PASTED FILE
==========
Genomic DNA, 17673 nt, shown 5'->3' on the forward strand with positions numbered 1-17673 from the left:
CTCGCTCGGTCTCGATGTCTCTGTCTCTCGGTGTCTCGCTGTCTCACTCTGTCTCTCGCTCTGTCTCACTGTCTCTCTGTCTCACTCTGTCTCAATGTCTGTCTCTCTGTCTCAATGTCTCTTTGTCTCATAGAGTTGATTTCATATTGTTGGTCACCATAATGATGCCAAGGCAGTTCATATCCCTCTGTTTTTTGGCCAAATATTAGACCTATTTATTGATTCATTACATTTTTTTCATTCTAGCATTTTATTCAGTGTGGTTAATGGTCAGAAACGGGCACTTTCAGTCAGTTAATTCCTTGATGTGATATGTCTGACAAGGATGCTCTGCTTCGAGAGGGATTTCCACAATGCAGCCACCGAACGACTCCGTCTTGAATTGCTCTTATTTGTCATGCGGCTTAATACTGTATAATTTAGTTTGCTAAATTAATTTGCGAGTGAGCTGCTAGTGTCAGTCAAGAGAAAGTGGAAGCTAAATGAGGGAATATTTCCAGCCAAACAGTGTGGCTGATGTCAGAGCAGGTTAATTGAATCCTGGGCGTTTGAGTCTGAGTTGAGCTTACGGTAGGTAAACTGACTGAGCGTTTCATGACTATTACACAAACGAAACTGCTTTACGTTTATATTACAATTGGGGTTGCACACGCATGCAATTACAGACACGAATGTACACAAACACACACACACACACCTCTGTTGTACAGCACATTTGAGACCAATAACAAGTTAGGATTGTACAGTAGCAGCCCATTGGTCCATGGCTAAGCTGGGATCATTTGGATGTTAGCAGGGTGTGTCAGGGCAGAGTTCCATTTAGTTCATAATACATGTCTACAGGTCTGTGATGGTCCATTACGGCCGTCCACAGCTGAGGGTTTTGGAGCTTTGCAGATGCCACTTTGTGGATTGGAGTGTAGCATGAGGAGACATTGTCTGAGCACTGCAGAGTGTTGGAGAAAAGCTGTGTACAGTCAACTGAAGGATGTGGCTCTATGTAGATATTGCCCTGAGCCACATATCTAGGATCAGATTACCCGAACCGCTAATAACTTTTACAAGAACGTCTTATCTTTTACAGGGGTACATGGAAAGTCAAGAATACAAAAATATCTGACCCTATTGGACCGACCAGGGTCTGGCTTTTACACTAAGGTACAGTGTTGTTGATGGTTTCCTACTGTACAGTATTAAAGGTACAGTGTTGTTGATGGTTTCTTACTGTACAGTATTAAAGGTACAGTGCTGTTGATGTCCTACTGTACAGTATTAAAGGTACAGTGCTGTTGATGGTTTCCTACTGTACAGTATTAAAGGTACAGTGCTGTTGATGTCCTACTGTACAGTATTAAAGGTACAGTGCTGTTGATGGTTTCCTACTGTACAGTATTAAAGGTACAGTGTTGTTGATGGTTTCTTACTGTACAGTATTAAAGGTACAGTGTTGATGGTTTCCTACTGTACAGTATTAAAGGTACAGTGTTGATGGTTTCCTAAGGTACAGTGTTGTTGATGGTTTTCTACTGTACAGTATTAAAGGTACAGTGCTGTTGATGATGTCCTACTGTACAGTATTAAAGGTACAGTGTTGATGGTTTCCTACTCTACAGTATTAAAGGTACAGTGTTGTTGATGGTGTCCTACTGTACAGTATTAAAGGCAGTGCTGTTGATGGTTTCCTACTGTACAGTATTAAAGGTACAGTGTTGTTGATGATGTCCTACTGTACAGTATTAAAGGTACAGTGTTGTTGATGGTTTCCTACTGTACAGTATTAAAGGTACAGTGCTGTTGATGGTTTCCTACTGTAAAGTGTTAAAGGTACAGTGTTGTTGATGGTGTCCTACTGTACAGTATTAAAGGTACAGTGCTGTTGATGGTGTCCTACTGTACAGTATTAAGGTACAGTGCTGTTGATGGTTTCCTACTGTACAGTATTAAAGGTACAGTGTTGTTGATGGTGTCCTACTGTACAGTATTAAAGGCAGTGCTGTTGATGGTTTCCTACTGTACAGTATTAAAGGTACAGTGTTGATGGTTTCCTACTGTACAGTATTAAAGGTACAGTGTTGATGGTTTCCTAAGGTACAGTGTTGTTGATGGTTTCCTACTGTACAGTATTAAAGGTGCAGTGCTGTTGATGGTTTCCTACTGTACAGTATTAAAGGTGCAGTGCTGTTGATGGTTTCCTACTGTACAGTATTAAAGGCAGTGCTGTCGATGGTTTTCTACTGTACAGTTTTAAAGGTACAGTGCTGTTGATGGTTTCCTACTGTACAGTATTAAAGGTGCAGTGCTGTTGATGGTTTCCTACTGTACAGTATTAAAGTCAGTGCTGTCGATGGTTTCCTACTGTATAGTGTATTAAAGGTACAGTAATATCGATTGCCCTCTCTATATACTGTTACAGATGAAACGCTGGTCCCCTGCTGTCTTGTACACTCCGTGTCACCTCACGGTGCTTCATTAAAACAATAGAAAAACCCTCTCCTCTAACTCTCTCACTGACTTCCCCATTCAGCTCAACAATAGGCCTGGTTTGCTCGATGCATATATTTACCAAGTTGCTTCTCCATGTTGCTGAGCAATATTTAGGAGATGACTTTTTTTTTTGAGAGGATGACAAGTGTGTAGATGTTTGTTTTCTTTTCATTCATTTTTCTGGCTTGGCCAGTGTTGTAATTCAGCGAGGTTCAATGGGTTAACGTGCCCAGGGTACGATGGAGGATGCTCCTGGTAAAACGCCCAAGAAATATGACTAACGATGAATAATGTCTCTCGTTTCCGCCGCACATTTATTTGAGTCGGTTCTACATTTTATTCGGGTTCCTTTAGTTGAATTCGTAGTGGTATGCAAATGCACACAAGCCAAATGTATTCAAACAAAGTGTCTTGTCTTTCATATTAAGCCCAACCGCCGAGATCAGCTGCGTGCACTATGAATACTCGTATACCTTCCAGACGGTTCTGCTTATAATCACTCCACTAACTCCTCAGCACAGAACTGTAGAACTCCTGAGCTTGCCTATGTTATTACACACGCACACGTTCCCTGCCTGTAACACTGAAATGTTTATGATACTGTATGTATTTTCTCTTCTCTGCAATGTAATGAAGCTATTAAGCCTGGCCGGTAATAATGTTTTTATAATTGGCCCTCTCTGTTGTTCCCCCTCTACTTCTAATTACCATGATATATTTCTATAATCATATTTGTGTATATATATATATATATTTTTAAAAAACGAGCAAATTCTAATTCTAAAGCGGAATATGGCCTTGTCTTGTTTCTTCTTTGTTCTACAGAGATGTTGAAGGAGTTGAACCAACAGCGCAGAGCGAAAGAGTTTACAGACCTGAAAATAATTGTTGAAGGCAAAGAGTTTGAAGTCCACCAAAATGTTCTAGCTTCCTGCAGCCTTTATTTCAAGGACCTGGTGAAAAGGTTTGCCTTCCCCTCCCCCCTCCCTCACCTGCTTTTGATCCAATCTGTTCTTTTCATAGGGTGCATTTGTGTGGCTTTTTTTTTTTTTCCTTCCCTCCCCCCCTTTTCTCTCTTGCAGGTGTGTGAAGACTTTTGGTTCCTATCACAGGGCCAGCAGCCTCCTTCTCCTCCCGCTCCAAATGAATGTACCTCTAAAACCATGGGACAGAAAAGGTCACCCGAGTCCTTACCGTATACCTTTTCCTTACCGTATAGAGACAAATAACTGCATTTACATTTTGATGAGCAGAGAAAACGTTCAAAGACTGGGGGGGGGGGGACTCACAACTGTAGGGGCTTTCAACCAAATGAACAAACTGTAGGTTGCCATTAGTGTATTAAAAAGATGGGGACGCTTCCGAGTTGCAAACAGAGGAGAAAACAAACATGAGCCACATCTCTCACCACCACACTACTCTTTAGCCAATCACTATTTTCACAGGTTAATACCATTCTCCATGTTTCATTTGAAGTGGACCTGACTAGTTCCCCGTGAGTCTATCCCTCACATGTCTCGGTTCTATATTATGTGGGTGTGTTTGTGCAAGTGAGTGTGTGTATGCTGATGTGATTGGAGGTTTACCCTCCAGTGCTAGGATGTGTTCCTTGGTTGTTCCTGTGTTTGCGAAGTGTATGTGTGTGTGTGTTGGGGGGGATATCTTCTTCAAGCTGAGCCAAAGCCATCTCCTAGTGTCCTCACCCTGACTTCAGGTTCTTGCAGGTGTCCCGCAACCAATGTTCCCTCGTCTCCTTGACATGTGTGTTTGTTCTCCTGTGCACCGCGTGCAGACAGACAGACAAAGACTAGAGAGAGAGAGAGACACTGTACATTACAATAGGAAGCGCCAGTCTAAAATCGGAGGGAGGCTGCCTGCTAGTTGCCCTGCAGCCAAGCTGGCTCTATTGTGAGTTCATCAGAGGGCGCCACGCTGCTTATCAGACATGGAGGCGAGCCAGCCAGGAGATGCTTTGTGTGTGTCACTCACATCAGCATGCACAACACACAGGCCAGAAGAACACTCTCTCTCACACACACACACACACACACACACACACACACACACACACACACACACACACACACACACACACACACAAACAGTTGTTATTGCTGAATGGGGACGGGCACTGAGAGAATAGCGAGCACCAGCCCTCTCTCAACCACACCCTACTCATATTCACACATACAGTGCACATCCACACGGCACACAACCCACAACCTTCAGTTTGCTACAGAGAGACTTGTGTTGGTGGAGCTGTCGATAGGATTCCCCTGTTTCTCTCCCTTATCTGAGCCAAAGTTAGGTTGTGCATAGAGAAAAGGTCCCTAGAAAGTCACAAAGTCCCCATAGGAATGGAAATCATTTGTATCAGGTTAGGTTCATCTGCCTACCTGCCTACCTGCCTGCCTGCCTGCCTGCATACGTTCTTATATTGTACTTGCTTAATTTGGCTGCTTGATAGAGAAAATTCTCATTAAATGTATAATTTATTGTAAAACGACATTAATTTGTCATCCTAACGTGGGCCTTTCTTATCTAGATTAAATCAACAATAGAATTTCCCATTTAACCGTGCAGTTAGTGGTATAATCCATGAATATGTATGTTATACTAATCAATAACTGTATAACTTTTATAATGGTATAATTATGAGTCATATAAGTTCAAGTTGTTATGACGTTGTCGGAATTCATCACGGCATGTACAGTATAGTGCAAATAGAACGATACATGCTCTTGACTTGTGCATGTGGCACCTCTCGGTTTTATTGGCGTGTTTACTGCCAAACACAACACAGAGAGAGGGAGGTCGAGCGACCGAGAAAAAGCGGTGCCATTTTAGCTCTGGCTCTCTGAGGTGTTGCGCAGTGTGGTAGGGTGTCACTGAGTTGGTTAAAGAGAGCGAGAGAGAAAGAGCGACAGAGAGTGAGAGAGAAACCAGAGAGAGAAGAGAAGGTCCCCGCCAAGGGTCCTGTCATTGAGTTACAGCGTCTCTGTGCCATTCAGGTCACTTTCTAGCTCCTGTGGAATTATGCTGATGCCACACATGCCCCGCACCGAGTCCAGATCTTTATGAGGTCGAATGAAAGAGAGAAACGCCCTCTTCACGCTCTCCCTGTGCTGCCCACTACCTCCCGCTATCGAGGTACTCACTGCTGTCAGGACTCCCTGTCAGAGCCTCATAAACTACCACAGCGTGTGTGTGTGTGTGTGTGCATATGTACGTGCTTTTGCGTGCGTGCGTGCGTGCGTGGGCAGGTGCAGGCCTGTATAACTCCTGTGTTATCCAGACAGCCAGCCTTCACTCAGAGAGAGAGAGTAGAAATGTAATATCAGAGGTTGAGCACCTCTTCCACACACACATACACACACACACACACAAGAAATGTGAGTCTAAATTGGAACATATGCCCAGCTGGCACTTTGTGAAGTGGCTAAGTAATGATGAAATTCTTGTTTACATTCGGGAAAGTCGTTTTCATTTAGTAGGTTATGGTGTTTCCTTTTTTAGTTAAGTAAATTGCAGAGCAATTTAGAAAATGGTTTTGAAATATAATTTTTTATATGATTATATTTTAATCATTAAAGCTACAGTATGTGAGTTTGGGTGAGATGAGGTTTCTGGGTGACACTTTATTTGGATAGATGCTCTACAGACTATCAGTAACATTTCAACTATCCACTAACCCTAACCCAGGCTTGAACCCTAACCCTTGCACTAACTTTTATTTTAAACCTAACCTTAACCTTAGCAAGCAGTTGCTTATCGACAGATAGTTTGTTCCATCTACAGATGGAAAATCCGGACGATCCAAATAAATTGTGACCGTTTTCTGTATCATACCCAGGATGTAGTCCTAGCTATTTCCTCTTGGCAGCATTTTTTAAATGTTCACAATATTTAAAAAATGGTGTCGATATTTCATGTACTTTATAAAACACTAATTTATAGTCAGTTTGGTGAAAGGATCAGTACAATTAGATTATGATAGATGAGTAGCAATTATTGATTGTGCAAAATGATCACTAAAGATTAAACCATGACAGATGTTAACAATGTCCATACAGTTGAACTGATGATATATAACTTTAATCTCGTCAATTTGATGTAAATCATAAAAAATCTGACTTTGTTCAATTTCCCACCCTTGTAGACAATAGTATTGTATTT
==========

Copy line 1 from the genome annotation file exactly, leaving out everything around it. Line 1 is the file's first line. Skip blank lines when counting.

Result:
Genomic DNA, 17673 nt, shown 5'->3' on the forward strand with positions numbered 1-17673 from the left: